Black Wednesday: One Year On | Bangkok Post: multimedia

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Before: Clouds of black smoke engulfed the Bangkok skyline a year ago as arsonists set fire to tyres and buildings following an army operation to forcibly remove red shirt protestors from the Ratchaprasong intersection. Red shirts retreating from government forces lit fires and smashed windows at several economic targets, including banks and the Stock Exchange of Thailand headquarters on Ratchadaphisek Road. Photo by Wisit Thamngern.


After: Superficial damage to the building has been repaired. The SET Index closed 2010 up 40.6% from the close of 2009, the second biggest market rise in Asia. Photo by Patipat Janthong.


Before: Buildings on Rama IV Road show signs of fire damage. The road is impassable to cars due to barricades made of tyres. Photo by Kosol Nakachol.


After: Buildings have been repaired and traffic flows freely down one of the city's busiest thoroughfares. Photo by Patipat Janthong.


Before: Protestors burn tyres on Rama IV Road in an attempt to slow down the progress of the army. Photo by Jetjaras Na Ranong.


After: Traffic flows and Bangkokians go about their daily business. The government distributed 102 million baht in financial assistance to 1,766 people directly affected by the violence of May 19. Photo by Patipat Janthong.


Before: Fire-fighters tackle a blaze at the Center One shopping mall near Victory Monument. About 30% of the mall's space, mainly on the second and third floors, was destroyed. Photo by Apichart Jinakul.


After: Center One reopened in December 2010. 160 million baht was spent renovating the 8,000-square-metre mall. Photo by Patipat Janthong.


Before: Protestors looted shops and set fire to the Siam Theatre as they were forced out of Ratchaprasong by the army. The 1970s era 800-seat cinema was one of only two first-run single screen movie theatres in Bangkok. Photo by Thapanan Thongsabhiran.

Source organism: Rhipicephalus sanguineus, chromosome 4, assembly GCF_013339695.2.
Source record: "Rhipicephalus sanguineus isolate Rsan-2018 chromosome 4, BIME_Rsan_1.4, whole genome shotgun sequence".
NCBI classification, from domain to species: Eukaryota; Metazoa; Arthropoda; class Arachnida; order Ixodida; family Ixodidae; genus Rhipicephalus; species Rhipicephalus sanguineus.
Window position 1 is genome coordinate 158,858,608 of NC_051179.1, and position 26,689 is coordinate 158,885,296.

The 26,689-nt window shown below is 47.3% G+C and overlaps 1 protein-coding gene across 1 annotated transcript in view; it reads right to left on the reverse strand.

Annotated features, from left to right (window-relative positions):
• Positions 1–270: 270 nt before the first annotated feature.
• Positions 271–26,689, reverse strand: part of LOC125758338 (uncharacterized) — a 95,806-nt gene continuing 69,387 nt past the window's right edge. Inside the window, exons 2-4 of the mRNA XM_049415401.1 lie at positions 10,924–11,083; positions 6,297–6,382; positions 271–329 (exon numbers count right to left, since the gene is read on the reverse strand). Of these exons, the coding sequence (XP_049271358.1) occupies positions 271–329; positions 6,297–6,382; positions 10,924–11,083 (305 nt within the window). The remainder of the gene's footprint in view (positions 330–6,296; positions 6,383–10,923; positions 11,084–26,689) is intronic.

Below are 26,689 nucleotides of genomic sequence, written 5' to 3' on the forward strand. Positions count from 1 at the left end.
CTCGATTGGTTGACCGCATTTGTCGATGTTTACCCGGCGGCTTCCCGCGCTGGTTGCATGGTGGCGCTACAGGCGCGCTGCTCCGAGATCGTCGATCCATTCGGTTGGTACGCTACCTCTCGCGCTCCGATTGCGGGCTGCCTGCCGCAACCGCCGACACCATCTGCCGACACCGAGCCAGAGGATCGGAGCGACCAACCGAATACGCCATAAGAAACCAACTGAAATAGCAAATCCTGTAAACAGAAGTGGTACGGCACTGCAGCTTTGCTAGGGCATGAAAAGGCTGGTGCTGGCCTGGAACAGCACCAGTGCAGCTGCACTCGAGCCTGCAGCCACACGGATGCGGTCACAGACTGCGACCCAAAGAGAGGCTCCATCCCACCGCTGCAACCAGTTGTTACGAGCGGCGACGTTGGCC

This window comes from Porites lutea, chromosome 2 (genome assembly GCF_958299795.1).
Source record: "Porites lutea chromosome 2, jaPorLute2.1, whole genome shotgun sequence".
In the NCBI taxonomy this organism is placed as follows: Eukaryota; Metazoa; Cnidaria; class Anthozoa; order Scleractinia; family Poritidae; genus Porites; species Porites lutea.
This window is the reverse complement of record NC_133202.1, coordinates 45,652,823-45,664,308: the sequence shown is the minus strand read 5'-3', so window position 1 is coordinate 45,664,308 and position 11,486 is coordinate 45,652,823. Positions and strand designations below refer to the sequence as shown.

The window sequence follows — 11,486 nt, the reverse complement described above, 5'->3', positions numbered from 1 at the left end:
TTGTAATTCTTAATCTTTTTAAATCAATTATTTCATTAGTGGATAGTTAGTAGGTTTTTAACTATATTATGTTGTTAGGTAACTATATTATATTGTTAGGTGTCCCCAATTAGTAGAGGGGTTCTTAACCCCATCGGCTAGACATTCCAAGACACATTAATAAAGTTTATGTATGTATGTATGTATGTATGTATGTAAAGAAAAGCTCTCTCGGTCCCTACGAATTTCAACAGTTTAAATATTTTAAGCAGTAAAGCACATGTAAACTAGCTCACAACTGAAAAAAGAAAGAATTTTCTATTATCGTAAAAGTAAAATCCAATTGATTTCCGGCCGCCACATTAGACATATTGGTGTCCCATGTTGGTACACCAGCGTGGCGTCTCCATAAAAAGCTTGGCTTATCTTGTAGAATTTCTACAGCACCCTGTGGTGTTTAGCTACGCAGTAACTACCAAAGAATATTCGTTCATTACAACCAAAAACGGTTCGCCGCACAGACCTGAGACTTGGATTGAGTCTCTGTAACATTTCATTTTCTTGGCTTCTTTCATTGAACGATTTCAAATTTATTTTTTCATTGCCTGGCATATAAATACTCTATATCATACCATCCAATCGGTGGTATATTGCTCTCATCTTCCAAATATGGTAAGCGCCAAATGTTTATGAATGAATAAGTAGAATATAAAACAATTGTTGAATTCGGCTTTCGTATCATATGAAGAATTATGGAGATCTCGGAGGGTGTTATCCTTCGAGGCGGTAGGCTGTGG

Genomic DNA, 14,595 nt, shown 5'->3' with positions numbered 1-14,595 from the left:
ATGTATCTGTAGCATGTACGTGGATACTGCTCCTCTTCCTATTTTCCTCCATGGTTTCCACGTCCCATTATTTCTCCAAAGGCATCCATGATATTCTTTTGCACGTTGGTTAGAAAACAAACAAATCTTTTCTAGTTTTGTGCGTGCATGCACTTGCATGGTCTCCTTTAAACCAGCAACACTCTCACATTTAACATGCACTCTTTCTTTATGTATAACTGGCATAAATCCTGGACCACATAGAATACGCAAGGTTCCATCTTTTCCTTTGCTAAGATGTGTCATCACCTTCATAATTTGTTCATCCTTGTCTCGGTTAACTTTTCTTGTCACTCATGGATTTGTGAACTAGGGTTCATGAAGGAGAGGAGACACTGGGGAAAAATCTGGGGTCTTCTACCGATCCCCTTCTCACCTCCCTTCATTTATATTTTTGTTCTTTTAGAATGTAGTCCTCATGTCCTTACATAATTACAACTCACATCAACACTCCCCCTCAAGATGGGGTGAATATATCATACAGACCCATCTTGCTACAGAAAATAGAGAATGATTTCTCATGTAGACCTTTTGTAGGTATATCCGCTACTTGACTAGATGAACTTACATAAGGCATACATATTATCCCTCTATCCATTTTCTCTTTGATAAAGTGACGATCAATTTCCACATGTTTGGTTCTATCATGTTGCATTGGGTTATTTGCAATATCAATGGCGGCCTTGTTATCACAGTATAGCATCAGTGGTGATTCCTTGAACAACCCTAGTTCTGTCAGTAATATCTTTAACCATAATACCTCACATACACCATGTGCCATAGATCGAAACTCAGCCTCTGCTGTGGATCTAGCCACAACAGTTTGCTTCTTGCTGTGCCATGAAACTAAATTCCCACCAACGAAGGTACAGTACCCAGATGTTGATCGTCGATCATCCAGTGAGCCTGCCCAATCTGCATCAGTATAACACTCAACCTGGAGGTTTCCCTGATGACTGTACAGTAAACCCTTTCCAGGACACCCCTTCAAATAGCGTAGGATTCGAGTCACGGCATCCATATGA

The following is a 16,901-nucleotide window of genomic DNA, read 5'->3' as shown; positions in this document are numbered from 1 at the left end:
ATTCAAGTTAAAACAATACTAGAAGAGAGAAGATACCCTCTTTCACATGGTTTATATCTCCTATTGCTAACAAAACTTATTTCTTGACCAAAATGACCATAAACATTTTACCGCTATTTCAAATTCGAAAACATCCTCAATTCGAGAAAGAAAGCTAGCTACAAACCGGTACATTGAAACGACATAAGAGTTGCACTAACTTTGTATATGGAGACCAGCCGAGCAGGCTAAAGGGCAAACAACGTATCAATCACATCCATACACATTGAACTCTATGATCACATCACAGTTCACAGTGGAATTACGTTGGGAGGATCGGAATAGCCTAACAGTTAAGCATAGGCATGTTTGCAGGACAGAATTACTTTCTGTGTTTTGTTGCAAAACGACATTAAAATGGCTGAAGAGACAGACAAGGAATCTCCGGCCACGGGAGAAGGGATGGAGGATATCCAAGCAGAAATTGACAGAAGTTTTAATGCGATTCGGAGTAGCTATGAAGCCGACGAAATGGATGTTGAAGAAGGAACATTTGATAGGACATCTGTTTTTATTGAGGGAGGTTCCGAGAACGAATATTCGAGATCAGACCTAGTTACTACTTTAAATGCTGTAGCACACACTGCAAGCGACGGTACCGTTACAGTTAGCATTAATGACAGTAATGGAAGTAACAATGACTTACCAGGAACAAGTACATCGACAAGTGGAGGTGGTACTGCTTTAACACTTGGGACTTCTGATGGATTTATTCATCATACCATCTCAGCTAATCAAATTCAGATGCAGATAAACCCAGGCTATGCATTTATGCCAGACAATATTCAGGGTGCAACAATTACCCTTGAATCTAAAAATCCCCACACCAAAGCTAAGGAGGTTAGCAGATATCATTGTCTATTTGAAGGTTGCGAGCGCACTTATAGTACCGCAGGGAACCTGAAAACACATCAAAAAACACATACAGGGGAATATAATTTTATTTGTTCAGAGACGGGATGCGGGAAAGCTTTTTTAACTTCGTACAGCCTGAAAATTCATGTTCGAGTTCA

After: The former site of Siam Theatre remains vacant. Its owners Chulalongkorn University plan to build a 70,000-square-metre commercial complex here at an estimated cost of 1.5 billion baht. Photo by Patipat Janthong.


Before: Zen Department Store suffered the brunt of arson attacks at CentralWorld, Bangkok's largest shopping mall at over a million square metres. Photo by Thiti Wannamontha.


After: CentralWorld reopened after extensive refurbishment in September 2010, although Zen remains closed. It is expected to reopen in August 2011. Photo by Patipat Janthong.

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May 19, 2010 – better known as “Black Wednesday” – will be remembered in Thailand as a day of rioting when 92 people died, 1,885 were injured and landmarks were set ablaze. One year on, Bangkok Post photographers revisited some of the areas of the capital worst affected by the violence and arson attacks. Photos by Post Photographers.

  • Published: 18 May 2011
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